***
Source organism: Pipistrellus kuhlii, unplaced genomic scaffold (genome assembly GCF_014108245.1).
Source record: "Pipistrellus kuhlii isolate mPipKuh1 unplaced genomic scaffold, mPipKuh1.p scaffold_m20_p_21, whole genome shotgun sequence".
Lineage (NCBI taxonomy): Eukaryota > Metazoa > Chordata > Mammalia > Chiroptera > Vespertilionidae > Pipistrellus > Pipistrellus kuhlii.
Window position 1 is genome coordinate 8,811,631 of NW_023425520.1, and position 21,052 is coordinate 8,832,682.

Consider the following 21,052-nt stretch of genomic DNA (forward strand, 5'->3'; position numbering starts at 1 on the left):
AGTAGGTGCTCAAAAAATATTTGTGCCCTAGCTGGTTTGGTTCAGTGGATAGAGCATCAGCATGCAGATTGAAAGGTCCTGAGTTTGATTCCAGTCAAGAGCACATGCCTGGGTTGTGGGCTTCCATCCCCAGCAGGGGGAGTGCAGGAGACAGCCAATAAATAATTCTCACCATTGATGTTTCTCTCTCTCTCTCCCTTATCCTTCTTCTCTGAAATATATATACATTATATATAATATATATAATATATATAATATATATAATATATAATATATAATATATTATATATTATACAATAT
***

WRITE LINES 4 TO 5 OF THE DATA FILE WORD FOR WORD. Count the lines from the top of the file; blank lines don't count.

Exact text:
Window position 1 is genome coordinate 8,811,631 of NW_023425520.1, and position 21,052 is coordinate 8,832,682.

Consider the following 21,052-nt stretch of genomic DNA (forward strand, 5'->3'; position numbering starts at 1 on the left):